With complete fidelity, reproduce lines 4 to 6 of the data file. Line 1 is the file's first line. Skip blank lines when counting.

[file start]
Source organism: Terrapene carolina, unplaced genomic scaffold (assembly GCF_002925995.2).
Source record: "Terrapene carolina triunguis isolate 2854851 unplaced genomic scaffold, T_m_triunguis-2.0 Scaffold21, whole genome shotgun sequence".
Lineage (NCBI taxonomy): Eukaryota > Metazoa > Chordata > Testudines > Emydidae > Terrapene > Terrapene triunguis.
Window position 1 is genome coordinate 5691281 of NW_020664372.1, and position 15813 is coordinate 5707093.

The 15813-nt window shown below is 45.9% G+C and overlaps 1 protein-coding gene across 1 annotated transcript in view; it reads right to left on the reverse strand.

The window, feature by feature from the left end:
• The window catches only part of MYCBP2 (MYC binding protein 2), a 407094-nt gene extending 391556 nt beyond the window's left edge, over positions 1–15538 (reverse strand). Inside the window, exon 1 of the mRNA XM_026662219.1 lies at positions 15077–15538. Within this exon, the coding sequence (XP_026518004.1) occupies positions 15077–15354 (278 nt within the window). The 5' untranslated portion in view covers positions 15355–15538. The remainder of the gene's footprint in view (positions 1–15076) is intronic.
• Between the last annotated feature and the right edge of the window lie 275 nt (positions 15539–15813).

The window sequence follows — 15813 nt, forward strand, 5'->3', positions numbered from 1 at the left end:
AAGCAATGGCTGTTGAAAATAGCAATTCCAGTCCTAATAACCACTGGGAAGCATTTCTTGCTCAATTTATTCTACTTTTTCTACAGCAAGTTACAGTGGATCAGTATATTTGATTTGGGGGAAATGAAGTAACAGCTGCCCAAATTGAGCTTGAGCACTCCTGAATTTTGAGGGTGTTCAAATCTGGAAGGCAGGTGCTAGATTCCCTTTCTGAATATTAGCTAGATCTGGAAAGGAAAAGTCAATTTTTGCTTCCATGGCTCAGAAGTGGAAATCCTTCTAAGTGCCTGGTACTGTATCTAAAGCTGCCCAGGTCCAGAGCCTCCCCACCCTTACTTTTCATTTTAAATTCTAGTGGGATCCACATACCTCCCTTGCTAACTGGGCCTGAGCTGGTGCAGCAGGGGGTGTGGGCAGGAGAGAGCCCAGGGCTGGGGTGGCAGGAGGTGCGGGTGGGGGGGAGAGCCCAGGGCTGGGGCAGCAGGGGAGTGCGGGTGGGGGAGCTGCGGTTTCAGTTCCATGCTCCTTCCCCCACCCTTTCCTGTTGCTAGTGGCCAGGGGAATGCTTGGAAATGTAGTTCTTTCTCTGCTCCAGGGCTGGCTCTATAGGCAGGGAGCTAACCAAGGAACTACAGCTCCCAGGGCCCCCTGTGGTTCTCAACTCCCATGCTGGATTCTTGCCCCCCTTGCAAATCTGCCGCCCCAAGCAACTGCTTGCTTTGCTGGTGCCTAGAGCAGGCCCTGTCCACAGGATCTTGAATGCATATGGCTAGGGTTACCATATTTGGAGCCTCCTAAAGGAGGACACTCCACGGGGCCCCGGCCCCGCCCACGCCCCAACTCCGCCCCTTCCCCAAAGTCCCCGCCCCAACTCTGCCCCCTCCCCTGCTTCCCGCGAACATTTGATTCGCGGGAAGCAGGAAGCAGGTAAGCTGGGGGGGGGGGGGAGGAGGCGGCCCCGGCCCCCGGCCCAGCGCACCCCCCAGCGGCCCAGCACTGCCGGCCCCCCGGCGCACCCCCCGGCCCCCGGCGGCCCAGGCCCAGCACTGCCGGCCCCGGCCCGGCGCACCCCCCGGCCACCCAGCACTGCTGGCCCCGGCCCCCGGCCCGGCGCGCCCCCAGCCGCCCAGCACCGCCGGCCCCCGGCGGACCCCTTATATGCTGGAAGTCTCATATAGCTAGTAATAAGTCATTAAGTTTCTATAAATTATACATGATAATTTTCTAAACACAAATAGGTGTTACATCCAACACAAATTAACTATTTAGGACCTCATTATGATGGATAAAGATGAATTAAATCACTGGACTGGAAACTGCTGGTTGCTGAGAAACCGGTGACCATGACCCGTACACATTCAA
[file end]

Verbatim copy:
Window position 1 is genome coordinate 5691281 of NW_020664372.1, and position 15813 is coordinate 5707093.

The 15813-nt window shown below is 45.9% G+C and overlaps 1 protein-coding gene across 1 annotated transcript in view; it reads right to left on the reverse strand.

The window, feature by feature from the left end: